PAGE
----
Wednesday, August 22, 2007

Not in My Name

Lethal Injection
Texas approaching its 400th Execution
Fist of all let me say I am opposed to capital punishment. It's harder actually to say why I am; it's not especially an issue of morality - I do believe there may me crimes so terrible that it may be an appropriate price to play, nor is it concerns over miscarriages as I believe that there are cases where the evidence is sufficiently incontrovertible. It guess just comes down to some ephemeral statement about the kind of society I want to live in, one where we hold back from the ultimate sanction and show a degree clemency even in the face of the most vile of provocation. In a sense I wish the law had remained as it stood for a period in many countries prior to abolition, where, while the sentence remained on the statute books commutation to life imprisonment was automatic. It would be to some extent a legal fiction, but in another way it would be a powerful statement by society on its values, and on the true horror of certain crimes.

It's no longer a particularly political issue per se in the United Kingdom, with the matter always having been a matter for a free vote in Parliament, and a degree of polling evidence showing support, though not overwhelming support, for the position our Parliamentarians have taken over the last forty years.

I do not however, in any way, welcome the call by the EU for the Governor of Texas to get rid of the death penalty there yesterday, as it prepared for its 400th execution since the restoration of the penalty. According to the BBC, the Portuguese presidency:
"The European Union strongly urges Governor Rick Perry to exercise all powers vested in his office to halt all upcoming executions and to consider the introduction of a moratorium in the state of Texas."

Source: BBC News

It is true that not having capital punishment is a precondition of EU membership. To campaign for abolition in a state of another non-member sovereign nation however is an act of foreign policy, a foreign policy that the EU is not as yet authorised to pursue, and will only be permitted to do so under a constitutional settlement that at least in this country will be entirely morally illegitimate. The policy of the UK Government, while not explicitly stated is easily derived by its actions. While it makes strong representations on behalf of British citizens under the threat of capital punishment it appears reluctant to explicitly criticise the judgements of other nations, where the rule of law prevails, as they come to their own moral judgements on difficult issues such as this.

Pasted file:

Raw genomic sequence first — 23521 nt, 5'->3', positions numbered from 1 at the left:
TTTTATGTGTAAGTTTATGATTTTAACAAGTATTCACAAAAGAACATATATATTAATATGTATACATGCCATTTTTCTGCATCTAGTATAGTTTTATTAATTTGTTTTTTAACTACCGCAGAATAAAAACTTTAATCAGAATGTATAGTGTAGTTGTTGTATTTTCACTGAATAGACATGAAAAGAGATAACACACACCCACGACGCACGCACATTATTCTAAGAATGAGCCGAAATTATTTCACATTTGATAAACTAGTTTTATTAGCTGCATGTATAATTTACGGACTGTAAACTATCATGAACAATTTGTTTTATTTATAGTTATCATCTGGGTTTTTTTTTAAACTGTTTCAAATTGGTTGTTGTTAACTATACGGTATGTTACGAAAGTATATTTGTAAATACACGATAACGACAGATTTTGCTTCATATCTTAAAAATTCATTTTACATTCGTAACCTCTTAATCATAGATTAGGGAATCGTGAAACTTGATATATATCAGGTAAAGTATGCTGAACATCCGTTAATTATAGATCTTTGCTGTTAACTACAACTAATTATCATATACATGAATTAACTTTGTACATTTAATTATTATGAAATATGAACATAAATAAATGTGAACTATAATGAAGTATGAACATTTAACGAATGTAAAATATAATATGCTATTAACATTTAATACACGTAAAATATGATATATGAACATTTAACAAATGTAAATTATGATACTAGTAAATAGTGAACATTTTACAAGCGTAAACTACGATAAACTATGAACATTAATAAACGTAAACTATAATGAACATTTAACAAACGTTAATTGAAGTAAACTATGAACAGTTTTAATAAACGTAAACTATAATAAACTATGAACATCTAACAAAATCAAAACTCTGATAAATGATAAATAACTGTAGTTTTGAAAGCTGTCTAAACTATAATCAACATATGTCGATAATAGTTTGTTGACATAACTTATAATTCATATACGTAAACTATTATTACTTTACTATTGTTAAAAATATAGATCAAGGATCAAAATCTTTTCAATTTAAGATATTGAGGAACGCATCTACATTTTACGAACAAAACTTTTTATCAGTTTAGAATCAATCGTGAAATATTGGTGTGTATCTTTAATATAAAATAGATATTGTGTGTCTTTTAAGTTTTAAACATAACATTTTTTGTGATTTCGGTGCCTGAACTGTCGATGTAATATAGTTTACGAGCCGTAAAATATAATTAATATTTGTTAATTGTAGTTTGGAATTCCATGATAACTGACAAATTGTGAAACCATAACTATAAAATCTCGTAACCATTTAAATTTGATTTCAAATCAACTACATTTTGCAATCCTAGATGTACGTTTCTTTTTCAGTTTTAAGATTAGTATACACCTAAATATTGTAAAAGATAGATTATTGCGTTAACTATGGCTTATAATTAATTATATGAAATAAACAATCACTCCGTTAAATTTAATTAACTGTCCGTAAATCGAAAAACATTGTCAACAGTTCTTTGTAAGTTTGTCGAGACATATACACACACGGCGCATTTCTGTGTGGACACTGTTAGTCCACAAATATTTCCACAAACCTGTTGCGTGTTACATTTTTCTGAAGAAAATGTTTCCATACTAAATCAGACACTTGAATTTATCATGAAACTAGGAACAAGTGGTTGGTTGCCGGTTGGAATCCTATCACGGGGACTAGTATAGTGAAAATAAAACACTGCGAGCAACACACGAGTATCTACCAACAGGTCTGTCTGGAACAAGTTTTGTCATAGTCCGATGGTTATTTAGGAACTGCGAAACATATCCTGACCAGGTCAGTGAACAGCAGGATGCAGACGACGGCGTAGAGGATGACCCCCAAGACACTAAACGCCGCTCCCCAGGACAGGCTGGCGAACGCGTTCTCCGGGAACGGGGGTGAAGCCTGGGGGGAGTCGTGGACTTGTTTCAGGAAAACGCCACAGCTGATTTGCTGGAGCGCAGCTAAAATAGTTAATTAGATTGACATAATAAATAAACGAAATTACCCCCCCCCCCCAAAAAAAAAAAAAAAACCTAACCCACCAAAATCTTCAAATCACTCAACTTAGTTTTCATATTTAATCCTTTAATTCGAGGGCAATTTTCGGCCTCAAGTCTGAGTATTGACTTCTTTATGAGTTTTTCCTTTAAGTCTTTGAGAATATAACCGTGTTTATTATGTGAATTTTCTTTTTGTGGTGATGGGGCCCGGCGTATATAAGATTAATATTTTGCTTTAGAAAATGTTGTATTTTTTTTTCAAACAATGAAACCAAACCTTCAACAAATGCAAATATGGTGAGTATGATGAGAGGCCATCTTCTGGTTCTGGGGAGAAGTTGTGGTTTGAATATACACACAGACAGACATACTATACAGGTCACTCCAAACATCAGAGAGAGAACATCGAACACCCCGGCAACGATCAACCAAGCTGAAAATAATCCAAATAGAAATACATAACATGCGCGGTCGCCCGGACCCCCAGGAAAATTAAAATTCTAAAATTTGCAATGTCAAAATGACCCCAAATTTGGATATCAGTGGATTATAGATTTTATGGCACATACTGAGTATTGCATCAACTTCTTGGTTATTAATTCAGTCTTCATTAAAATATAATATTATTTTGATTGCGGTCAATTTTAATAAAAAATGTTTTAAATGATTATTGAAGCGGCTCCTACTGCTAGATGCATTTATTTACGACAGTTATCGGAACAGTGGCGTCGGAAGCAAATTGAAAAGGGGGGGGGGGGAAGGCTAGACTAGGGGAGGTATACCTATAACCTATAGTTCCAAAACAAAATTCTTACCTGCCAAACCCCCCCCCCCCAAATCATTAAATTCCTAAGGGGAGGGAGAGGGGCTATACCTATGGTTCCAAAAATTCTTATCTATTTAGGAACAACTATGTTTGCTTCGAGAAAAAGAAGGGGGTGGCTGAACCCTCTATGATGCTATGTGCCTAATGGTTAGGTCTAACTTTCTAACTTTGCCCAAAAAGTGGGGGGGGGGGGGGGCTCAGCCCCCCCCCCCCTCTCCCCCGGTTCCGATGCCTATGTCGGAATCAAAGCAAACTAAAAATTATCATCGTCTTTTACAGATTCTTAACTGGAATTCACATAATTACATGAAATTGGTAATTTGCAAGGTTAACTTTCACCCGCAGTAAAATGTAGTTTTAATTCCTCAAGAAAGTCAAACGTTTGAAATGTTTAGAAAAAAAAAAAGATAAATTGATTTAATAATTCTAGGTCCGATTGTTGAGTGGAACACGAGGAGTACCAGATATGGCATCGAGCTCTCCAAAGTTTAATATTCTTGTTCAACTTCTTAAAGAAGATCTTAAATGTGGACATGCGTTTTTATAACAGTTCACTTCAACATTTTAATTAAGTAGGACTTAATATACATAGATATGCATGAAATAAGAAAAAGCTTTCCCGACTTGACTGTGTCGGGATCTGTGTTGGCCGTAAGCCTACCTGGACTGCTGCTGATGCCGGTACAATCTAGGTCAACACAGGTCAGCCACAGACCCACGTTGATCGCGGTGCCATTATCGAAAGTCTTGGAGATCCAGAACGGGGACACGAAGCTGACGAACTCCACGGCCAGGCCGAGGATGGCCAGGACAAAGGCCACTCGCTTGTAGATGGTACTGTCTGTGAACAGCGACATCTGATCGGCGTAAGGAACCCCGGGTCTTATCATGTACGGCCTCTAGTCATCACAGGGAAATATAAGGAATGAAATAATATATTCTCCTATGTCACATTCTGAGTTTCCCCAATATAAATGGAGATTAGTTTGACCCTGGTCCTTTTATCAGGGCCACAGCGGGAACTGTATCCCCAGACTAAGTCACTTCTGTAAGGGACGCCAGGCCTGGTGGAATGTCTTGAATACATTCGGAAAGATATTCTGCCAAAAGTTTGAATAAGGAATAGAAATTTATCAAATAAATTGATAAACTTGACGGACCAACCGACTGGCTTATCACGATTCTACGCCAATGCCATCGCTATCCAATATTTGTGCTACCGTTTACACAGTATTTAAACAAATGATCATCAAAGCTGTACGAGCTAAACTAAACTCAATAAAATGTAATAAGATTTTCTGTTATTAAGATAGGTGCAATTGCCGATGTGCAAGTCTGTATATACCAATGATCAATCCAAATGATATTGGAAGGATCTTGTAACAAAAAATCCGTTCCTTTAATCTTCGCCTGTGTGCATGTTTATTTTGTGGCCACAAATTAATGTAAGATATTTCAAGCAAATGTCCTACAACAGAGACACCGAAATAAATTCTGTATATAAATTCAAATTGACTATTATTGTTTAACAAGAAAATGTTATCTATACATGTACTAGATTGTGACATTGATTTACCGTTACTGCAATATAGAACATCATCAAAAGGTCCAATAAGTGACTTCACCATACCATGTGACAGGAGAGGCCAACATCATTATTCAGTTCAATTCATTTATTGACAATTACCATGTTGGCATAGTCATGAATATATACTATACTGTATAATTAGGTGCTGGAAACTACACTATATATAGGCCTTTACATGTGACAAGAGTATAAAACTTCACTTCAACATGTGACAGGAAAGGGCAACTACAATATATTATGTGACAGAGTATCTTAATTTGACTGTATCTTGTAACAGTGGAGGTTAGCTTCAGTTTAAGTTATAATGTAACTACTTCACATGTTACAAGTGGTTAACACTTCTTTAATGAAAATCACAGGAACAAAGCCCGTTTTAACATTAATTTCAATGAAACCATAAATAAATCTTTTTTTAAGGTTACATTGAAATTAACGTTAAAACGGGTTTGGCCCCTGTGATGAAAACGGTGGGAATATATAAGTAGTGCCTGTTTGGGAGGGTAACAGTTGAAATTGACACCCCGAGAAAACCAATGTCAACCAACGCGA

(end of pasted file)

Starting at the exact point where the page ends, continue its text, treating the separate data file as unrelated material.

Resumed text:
This was not an issue in which the Portuguese presidency of the EU should have attempted to overlay a pan-EU position on the respective foreign policies of the member states. It should not be recognised as being an EU position outside the corridors of power in Brussels because of the lack of authority from the people of the EU to represent them on such matters. It's also noticeable that once again the spotlight falls on the US with greater prominence than the 1000 plus executions carried out in China last year alone a similar number to the number of executions carried out in the whole US in the last twenty years since the reintroduction of capital punishment.

Despite my position on capital punishment, it was hard not to have more sympathy for the robust defence of Texas's position by governor's spokesman Robert Black:
"Two hundred and thirty years ago, our forefathers fought a war to throw off the yoke of a European monarch and gain the freedom of self-determination.

"Texans long ago decided the death penalty is a just and appropriate punishment for the most horrible crimes committed against our citizens.

"While we respect our friends in Europe ... Texans are doing just fine governing Texas."

Source: BBC News

Frankly, in this regard, Britons, even in the form of Gordon Brown, are also doing just fine governing Britain without the EU's assistance.

2 comments:

Alfred of Wessex said...

Lucky Texans - they still have self-determination. Since 1973, we haven't, nor will we until either we leave the EUssr, it collapses, or there is a pan-European conflict caused by the impossible strain of holding together peoples with such disparate world-views.

However, the most likely scenario is that England will become the first officially Islamic state in the Caliphate of Eurabia.

Dusanne said...

Can't really disagree on the first paragraph Alfred.

I know the demographics that leads to the second, but I can't help feeling something will give before then. Won't it?..........please.